1-2-3 Summer Entertaining: What to Have on Hand
06/27/2018 Jerrica Farland
Sunny days are just ahead, and so is chilling out at low-pressure summer picnics and parties. “Summer entertaining feels more casual,” says Annette Joseph, stylist and author of Picture Perfect Parties, as well as the new book, “Cocktail Italiano: the Definitive Guide to Aperitivo: Drinks, Nibbles, and Tales of the Italian Riviera.”
“With less pressure, you can be more creative,” Joseph says – such as a spontaneous retro-themed party featuring onion dip, potato chips and Manhattan cocktails (of course). In other words, it’s easier to gather together friends and family – without losing your cool.
One such creative idea? Joseph suggests the idea of the Friday-night aperitivo: invite friends, neighbors and even coworkers to a weekly open house at your abode, every Friday, all summer. There, guests will enjoy informal drinks and a nosh. “Sometimes you’ll have forty people, sometimes you’ll have four,” Joseph says. Have a prepped cocktail, wine and soft drinks on hand, along with simple nibbles that share well, such as a frittata (made on Thursday night) and hummus and crackers. If not many people show up – lucky you, you’ve got the weekend’s meals planned.
A little prep work in advance and stocking up on essentials helps last-minute get-togethers go a little smoother. Here’s how to stock up:
For impromptu gatherings, purchase easy-prep charcuterie items that stay fresh all summer long, such as hard cheeses, prosciutto, and olives. “Stock your pantry with things that can be cracked open at the drop of a hat,” Joseph says, such as artisan crackers, mixed nuts, and jarred specialty spreads, such as olive tapenade or truffle honey.
At the start of summer, stash cocktail fixings. Store gin, vodka and tequila in the freezer, along with bottles of rosé in the fridge, Joseph says. While at the liquor store, pick up Campari and bourbon as well. Pack your freezer with ice for drinks, along with frequently-used mixers: soda water, limes and lemons, bitters and syrups. Even lemonade (spiked for the adults) can be whipped up quickly from a freezer-stored quality can. One wise move is to memorize a signature cocktail, or easy mixed drink that most people will like, and keep ingredients for that cocktail at the ready. For example, a Negroni or Aperol Spritz (Prosecco, Aperol, soda water).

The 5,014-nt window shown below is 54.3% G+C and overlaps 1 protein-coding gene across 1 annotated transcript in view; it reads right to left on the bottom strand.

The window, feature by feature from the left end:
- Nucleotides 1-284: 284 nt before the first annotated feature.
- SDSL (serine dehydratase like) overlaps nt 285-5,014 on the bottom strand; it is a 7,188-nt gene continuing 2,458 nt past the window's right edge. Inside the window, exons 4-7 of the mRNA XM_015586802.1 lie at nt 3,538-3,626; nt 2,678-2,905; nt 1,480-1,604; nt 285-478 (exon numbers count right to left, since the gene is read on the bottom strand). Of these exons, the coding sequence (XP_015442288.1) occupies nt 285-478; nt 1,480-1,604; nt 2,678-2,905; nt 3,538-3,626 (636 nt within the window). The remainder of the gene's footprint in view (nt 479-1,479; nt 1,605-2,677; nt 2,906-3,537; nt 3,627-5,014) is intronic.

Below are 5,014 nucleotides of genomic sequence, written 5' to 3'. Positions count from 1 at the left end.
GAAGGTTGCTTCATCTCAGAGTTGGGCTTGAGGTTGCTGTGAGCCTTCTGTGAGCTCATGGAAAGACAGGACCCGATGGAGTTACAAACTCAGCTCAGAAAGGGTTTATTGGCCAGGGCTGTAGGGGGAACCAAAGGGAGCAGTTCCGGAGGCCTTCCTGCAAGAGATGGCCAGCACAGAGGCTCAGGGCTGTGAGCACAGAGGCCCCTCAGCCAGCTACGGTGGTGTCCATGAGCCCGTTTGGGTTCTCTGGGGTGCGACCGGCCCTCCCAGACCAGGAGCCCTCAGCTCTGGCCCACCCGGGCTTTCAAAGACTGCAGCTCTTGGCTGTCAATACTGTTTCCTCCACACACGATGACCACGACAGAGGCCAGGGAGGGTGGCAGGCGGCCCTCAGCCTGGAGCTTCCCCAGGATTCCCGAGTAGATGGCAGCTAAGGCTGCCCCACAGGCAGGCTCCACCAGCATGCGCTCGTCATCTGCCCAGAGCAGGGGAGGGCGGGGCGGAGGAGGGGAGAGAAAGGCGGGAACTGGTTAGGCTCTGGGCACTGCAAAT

A spur-of-the-moment weekend bash can be easily arranged with a paperless post or evite. Invitations are “so easy now,” Joseph says – a party invite can be prepared and sent within a few minutes. And to serve all those guests, party stores can supply a closet or plastic bin with necessities for spontaneous hangouts: cocktail napkins, paper towels, paper plates, plastic cups and utensils. Don’t forget to whip up a quick summer playlist, too.
For families, head to the store for items that will make every guest feel welcome and special, from four to 40. That might mean cool pool toys for sporty kids, craft projects for artsy kids or board games for competitive kids. “I’m old-school, and like to see kids interacting with their hands, and not just on their phones,” Joseph says. So when spring rolls around, restock fun stuff that can be used in many ways such as balloons (for water balloon fights or balloon volleyball), lawn games such as bocce ball or cornhole, and summer-friendly picks such as sparklers and sprinklers.
She suggests Oriental Trading Company as a great place to order fun summer items like tiny beach balls, paper garlands and café lights.
Store kid-friendly foods like hot dogs and buns in the freezer, to maintain freshness and ensure last-minute access – even adults won’t turn their nose up at a fresh-grilled frank.
Even if you’re short on chips and dip, vanilla ice cream “will take care of any bad thing,” Joseph says, when dealing with drop-by visitors. Kids can enjoy strawberry sauce or chocolate syrup, while adults love coffee on top (affogato, in Italian). Keep maraschino cherries and sprinkles on hand to make dessert an extra-special treat, and chill out.
The views, information, or opinions expressed in this blog do not necessarily represent those of PennyMac Loan Services, LLC and its employees.